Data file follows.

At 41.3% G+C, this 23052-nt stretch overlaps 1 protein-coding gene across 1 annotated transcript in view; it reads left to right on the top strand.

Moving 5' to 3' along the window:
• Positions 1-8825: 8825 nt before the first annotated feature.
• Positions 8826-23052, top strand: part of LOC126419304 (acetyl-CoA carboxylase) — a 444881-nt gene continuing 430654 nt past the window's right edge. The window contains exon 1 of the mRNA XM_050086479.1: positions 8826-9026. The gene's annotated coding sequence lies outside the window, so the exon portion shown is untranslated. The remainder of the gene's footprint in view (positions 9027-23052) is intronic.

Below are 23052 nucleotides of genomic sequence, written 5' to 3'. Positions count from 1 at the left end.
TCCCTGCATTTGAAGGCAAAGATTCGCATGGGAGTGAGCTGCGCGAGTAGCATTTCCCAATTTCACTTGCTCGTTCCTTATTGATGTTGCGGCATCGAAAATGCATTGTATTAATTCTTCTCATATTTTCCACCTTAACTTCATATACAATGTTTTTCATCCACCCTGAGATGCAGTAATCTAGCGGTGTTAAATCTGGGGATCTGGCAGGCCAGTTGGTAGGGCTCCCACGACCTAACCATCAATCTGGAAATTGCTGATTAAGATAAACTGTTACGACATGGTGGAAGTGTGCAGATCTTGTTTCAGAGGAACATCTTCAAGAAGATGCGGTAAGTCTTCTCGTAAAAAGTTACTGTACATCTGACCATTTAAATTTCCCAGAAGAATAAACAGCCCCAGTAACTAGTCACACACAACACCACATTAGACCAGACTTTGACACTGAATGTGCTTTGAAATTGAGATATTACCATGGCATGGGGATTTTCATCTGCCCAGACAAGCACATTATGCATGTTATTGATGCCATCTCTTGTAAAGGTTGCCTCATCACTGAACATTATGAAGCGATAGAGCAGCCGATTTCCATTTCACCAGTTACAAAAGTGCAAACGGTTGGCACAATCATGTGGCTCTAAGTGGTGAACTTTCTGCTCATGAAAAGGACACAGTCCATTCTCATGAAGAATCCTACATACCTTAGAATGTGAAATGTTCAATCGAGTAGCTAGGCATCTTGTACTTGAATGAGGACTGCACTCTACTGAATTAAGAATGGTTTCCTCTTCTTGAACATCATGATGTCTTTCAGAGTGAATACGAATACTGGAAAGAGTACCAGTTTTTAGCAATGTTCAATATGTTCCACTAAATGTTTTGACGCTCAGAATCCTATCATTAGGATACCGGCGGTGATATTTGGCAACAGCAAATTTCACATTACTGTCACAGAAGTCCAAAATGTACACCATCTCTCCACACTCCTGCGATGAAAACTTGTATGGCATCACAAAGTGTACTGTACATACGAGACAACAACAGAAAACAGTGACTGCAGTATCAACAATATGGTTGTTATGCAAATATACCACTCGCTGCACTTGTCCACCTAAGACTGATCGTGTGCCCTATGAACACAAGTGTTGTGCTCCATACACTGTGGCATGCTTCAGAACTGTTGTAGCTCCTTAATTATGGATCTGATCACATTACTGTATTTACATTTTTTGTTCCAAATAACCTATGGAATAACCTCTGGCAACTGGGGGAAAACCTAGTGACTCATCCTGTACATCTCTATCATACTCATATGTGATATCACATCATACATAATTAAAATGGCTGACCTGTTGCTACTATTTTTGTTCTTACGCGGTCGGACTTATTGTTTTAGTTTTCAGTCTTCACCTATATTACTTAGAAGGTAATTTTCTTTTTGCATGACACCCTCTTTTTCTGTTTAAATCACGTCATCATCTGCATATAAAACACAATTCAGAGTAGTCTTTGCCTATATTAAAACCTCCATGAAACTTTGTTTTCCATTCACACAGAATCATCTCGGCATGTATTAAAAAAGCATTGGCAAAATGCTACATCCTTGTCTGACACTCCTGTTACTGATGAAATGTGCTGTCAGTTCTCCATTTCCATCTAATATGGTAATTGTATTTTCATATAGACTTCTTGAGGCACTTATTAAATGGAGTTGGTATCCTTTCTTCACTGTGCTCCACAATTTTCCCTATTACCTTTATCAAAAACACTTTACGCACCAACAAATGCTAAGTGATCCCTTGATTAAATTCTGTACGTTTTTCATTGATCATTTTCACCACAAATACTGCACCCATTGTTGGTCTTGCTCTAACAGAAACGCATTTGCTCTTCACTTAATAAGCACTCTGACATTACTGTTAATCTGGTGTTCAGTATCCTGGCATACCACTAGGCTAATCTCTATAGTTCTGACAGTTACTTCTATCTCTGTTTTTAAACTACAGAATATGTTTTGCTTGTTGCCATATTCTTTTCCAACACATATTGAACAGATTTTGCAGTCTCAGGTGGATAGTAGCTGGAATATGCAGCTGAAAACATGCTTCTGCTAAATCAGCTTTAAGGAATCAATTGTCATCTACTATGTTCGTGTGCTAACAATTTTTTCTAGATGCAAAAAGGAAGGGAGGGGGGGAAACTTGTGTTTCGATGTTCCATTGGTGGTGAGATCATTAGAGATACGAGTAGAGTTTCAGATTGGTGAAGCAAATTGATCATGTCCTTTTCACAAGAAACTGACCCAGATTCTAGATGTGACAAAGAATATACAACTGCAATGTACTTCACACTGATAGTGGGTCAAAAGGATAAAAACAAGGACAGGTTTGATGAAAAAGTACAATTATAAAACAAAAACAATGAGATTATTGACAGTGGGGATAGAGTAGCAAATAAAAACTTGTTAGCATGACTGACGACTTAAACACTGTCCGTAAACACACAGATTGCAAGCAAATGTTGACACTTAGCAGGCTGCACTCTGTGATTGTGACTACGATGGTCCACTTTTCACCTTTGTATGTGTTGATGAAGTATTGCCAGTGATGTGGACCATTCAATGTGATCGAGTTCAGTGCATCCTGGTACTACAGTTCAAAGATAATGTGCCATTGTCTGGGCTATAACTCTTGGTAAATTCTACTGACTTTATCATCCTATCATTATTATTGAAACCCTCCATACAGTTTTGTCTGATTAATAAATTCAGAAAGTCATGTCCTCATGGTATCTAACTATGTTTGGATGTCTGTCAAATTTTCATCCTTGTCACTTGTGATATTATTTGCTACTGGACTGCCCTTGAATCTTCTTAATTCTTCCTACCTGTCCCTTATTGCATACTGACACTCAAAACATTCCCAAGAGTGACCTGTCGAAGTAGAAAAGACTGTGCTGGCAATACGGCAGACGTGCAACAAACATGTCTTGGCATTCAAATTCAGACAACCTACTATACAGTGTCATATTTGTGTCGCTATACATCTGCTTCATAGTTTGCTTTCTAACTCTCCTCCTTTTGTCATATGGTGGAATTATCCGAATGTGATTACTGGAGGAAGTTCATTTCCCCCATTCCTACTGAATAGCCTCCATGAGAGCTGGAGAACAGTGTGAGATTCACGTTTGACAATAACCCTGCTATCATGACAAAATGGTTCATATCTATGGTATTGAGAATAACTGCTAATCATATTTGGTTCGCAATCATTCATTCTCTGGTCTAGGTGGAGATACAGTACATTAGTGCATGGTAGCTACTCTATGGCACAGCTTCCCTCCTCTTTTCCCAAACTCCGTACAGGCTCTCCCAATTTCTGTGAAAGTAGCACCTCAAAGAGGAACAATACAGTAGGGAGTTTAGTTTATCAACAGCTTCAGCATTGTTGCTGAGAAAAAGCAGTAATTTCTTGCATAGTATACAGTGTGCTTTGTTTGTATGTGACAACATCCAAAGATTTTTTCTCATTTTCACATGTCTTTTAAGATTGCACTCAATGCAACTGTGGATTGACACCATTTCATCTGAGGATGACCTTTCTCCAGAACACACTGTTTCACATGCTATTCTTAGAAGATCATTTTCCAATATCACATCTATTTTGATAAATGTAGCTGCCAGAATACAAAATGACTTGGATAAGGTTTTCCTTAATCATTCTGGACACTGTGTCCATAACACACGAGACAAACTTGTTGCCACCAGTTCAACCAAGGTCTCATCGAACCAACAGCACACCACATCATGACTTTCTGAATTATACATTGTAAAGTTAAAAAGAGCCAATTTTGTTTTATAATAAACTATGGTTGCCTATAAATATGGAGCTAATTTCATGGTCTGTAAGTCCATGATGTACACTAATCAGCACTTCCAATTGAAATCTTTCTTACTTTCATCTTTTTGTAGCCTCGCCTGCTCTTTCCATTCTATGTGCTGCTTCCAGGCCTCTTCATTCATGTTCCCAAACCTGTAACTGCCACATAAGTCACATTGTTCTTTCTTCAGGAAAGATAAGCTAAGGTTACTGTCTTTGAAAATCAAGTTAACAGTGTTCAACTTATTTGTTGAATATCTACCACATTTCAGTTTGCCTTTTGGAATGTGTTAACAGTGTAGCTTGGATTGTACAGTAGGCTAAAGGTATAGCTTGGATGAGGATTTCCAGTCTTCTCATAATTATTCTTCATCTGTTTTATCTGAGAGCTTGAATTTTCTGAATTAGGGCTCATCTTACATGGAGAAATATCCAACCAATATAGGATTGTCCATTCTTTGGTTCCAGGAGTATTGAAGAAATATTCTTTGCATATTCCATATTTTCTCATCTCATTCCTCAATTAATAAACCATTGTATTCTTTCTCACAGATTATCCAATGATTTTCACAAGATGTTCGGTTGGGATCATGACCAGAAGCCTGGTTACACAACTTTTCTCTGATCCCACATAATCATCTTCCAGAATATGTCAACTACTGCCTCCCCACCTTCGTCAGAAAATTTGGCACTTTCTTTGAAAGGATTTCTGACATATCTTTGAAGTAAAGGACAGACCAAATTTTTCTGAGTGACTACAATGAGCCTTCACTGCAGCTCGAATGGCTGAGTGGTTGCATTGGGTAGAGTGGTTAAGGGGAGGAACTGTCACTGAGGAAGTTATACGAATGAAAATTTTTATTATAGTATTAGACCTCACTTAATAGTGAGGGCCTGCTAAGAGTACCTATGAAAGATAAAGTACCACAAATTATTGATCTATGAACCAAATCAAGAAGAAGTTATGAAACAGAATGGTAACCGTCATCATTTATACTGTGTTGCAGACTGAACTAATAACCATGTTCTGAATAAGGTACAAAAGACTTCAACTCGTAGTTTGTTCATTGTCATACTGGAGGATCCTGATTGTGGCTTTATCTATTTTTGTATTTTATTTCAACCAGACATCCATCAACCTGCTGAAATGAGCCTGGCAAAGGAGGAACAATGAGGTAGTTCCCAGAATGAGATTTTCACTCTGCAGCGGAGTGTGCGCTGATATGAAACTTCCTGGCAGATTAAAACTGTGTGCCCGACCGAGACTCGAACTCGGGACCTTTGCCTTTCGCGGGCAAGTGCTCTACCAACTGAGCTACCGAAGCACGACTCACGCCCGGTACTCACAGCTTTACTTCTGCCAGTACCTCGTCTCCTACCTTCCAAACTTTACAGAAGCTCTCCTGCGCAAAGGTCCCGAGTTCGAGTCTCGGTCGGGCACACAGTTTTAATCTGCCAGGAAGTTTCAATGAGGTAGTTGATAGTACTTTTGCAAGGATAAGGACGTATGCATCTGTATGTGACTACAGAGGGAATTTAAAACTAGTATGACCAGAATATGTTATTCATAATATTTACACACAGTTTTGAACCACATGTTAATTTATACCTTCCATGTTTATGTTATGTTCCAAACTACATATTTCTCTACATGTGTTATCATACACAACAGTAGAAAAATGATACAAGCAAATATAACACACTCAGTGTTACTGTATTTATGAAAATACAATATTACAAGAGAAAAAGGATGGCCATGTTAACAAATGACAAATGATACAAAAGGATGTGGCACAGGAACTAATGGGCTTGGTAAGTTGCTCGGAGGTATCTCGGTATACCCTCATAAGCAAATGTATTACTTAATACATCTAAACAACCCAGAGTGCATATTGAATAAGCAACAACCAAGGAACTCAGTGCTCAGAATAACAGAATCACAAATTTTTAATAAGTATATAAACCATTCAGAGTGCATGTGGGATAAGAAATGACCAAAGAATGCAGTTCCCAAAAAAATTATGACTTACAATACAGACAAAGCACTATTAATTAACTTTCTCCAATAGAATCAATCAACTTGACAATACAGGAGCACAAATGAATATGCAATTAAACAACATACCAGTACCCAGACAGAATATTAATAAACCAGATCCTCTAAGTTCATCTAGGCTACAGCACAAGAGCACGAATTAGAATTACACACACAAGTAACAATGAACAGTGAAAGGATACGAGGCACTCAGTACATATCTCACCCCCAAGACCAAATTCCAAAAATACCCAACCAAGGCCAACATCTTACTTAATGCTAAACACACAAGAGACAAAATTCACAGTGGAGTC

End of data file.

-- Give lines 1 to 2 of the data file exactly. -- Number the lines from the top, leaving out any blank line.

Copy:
At 41.3% G+C, this 23052-nt stretch overlaps 1 protein-coding gene across 1 annotated transcript in view; it reads left to right on the top strand.

Moving 5' to 3' along the window: